The nets are laid carefully under the trees and the beating starts. This was once done by hand with a large stick, but times have changed: a noisy diesel generator is now an essential element of the olive picking season. As each tree is shorn of its fruit, the nets are gathered up and the olives are poured into sacks, leaves and all at this stage. The sifting process was once done by hand, but this has now been made obsolete with high technology and the modern olive press: the olives are sorted mechanically at the factory. The sacks are piled onto the truck, to be delivered to the olive press. This process is repeated on all the trees. If the trees are close to the road, the nets are laid on the road. No matter how carefully you drive, sometimes you can't avoid driving over a net. This has happened to me countless numbers of times, as I live in a village setting with narrow country roads.


The olives - along with some of the leaves from the tree - quickly drop off the branches when they are beaten with an electric beating rod.


The olive pickers are mainly foreigners who have made their home in Greece: Albanians, Romanians, Bulgarians. They make good money doing this work; the owners of the fields are Greek, but they more often than not have another (main) job and cannot pick their own olives, not even as a part time activity, unless they literally have nothing else to do in their free time.

Our olive trees are no fun to work with at all...

Olive picking is a very tiring job, it must be done in its season and it is usually performed in cold weather. And it all looks like an easy job if your trees are on a level field; try picking them on a steep hillside, where each row of olive trees is on its own little strip of land, barely wide enough to walk by...

olive press leaves
The olives are usually taken to a privately owned olive press located near the area they were picked; this one has a lot of customers waiting for their olives to be pressed. Notice the leaves on the left hand side of the building: they are used as fertiliser and a fire starter. Olive oil production also leaves sludgy residues which have to be disposed of in an environmentally friendly manner; it's not all as clean as it looks...
olives in sacks waiting to be processed into olive oil hania chania runoff from olive press

The olive trees get quite a beating from this rod (beating them by hand is very time-consuming and tiring, but much gentler the tree; it is hardly ever done now). This creates one more job for the olive pickers: the broken branches need to be cleared away from the field. This is what happen in the field before the olives get processed in the olive oil press. That's a totally different story. Check out Jude's blog to see the fresh olive oil pouring out of the press. What a sight...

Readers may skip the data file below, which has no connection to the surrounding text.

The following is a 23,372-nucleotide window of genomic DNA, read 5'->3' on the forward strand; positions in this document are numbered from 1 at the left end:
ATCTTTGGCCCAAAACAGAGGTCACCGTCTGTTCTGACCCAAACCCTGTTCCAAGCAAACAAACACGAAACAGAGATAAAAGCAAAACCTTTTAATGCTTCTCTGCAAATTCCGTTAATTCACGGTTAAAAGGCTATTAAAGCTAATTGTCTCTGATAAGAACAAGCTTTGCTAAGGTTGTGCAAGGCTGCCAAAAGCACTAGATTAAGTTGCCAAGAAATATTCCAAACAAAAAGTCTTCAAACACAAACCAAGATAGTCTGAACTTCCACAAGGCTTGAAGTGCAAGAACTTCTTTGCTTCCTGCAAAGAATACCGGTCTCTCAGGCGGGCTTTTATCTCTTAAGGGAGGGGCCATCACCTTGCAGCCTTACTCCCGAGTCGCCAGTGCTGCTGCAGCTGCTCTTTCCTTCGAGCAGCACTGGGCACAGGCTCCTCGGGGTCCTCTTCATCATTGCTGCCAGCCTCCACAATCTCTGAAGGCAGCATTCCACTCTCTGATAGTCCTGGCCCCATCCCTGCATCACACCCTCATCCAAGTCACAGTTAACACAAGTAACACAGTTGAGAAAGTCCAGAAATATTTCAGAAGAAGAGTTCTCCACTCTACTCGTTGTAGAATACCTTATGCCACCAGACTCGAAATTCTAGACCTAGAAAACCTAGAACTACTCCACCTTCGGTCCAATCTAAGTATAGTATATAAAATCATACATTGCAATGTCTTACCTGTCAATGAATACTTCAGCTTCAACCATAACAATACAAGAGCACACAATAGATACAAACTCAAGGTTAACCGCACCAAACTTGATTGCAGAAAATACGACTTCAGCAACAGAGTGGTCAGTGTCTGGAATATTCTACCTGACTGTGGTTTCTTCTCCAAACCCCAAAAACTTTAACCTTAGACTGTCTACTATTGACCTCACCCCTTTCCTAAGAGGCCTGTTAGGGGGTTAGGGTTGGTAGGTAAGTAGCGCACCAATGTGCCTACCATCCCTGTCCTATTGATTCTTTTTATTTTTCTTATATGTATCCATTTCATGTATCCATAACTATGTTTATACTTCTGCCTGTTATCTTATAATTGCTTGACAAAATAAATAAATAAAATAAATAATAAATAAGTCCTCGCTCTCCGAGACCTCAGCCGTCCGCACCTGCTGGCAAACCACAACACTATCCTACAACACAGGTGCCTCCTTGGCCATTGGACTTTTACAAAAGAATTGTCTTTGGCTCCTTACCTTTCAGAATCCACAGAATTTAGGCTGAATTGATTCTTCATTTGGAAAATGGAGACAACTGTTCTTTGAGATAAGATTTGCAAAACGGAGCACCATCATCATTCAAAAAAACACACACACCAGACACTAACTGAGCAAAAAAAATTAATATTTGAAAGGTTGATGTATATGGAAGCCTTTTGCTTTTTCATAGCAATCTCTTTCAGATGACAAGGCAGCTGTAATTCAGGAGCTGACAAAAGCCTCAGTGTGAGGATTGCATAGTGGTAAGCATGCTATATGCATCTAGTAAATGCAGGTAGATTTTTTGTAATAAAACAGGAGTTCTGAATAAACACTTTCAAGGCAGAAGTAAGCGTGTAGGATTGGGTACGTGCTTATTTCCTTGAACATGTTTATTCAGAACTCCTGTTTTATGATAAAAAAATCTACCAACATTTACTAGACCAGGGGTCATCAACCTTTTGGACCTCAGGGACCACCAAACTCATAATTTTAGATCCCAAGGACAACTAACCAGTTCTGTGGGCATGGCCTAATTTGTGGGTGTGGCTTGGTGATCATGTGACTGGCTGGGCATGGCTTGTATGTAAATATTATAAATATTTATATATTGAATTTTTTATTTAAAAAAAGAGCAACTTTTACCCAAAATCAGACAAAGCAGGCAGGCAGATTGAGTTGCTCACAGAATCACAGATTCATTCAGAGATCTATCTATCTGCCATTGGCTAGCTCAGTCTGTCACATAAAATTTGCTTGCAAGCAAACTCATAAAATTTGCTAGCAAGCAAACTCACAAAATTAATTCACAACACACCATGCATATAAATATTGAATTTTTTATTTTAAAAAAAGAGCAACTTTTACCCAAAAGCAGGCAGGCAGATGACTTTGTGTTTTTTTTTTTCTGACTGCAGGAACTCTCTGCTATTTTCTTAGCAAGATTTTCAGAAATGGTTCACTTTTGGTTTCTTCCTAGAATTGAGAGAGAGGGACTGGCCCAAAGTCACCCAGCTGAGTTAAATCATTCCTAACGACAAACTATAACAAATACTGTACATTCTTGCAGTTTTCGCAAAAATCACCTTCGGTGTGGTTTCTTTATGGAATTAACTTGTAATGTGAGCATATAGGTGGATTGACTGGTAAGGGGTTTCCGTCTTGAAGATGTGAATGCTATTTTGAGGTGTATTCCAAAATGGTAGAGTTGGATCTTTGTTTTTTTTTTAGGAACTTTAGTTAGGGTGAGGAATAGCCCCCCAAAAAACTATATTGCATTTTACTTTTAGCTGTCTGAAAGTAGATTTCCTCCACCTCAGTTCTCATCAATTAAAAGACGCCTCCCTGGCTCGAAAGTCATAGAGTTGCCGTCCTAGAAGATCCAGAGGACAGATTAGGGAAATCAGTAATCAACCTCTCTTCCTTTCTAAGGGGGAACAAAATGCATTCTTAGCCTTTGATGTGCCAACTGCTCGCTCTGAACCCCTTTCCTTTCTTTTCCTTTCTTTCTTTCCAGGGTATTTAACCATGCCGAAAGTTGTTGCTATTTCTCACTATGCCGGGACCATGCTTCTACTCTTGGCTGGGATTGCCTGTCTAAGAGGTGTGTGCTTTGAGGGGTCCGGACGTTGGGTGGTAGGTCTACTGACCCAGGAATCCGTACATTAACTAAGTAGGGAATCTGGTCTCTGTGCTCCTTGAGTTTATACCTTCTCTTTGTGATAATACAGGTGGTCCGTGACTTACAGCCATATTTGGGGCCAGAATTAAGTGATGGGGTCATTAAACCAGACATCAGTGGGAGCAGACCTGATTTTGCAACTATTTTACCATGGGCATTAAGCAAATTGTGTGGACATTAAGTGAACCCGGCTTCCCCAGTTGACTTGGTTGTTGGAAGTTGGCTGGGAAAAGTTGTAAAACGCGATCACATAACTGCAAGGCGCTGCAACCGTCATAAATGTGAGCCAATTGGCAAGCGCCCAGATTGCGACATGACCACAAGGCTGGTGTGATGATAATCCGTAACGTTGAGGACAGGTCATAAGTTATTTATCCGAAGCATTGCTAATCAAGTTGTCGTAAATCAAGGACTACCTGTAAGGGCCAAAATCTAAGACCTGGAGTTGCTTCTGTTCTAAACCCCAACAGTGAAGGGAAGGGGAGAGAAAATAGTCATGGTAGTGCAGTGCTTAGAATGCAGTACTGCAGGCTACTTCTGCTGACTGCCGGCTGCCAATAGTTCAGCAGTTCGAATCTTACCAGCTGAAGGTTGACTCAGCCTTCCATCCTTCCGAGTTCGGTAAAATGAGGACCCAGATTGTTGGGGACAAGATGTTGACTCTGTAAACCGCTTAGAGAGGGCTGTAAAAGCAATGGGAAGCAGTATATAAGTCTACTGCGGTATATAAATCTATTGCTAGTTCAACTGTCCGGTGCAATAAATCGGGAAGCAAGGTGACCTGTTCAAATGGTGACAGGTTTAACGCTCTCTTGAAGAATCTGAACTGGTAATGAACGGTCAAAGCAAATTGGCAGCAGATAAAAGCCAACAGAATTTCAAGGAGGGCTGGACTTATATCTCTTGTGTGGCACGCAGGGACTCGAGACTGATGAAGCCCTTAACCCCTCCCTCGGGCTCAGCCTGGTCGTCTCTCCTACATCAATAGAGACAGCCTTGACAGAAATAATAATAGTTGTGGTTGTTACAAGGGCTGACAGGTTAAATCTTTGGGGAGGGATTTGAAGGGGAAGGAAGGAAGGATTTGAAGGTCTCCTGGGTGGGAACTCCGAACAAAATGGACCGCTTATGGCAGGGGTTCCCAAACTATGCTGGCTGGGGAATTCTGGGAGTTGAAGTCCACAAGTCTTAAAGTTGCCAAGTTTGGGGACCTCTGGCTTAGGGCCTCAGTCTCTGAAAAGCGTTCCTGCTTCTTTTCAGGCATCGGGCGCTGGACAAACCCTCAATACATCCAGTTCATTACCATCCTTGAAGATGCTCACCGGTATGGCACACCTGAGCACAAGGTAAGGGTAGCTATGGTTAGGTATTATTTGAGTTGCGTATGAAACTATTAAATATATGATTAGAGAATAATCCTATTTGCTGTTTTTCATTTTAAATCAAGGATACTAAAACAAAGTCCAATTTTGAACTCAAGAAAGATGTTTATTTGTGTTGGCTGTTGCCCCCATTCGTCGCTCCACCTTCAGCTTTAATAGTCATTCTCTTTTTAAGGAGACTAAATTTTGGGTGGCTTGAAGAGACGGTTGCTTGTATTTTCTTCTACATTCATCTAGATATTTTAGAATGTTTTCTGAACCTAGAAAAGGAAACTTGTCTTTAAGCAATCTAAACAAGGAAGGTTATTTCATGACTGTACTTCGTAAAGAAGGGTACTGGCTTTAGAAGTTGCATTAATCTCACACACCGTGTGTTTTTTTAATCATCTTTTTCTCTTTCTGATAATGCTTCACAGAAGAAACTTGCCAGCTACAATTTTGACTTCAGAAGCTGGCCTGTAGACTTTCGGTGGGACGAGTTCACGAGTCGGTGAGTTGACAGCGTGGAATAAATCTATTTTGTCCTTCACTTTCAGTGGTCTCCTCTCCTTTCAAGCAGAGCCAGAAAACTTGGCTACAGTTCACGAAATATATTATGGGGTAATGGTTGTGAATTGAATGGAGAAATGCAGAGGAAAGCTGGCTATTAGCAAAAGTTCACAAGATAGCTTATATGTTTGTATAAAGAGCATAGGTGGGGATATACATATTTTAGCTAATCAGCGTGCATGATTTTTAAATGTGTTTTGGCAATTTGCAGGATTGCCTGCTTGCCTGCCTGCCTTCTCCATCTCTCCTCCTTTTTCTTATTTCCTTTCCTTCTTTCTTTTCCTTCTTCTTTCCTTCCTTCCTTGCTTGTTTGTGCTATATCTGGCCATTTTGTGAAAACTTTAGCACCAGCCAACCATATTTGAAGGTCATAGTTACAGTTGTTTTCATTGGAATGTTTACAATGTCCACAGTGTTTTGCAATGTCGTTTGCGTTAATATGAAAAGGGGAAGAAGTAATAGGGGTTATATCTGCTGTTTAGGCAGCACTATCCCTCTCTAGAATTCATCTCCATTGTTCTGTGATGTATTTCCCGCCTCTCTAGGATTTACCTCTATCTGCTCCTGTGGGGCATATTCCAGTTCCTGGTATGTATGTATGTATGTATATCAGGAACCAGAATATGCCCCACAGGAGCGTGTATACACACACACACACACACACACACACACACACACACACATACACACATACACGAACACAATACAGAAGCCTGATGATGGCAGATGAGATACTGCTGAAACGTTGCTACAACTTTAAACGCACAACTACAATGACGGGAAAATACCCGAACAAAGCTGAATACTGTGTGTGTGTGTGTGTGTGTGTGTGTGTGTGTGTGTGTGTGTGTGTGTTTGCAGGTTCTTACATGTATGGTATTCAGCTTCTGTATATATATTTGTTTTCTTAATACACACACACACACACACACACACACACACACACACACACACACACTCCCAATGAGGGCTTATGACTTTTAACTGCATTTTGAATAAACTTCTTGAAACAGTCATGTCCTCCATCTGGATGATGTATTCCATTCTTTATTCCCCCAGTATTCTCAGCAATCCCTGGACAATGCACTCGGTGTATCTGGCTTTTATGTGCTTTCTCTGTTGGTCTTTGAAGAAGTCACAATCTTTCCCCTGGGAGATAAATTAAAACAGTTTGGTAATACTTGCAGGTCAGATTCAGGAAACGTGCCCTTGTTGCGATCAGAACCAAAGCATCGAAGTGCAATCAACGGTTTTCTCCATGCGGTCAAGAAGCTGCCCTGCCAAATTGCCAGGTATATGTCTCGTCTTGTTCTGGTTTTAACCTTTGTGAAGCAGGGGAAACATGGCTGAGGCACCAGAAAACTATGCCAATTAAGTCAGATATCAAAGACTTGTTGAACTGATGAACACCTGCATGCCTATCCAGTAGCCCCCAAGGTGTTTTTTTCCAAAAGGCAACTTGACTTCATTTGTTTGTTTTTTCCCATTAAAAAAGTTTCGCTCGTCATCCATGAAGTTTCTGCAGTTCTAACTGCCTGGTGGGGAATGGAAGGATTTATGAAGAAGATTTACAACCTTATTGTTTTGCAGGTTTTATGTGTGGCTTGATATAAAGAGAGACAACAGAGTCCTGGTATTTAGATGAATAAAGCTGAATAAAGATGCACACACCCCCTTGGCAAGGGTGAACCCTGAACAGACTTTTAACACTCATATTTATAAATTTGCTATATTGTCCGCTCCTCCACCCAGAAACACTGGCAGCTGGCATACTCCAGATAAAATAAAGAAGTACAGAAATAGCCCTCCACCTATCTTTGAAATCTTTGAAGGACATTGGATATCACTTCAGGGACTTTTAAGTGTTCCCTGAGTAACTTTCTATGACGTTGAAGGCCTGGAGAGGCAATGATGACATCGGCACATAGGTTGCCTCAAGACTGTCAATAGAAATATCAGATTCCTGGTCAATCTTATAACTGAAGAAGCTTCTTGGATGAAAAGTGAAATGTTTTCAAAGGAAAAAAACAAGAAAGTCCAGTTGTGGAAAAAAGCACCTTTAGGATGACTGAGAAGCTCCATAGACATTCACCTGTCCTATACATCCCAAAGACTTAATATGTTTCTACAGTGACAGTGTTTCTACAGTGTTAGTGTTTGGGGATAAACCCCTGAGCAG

olive grove after harvest
The end of the day - the olives have all been picked off these trees, and only the broken branches remain...

MAICh carries out a lot of research on olive cultivation, olive oil processing and the adulteration of olive oil. The findings are just as depressing as

"Greece devotes 60% of its cultivated land to olive-growing. It is the world's top producer of black olives and boasts more varieties of olives than any other country. Greece holds third place in world olive production with more than 132 million trees, which produce approximately 350,000 tons of olive oil annually, of which 75% is extra-virgin. This makes Greece the world's biggest producer of extra-virgin olive oil, topping Italy (where 40-45% of olive oil produced is extra virgin) and Spain (where 25-30% of olive oil produced is extra virgin). About half of the annual Greek olive oil production is exported, while only 5% of this quantity reflects the origin of the bottled product. In other words, only 5% of the Greek olive oil is exported as a trade mark and the rest is exported as a raw material while being processed and bottled in different countries, mainly Italy. Greek exports primarily target European Union countries, the main recipient being Italy, which receives about three-quarters of total exports" (MAICh study on organic and conventional cultivation of olive, 2008).

So there you have it, in a nutshell: Greece can't even be bothered to make an effort to market its own natural resources. The next time you buy olive oil bottled in Italy, you know where it's really from: Greece. Yet, there is hope: advances in knowledge and technology have led to greater success in the fight against adulteration of olive oil; progress in DNA technology can now detect whether olive oil is purely from one region as well as being able to identify purely extra-virgin olive oil and adulterated oil mixtures (ie olive and non-olive oil mixes).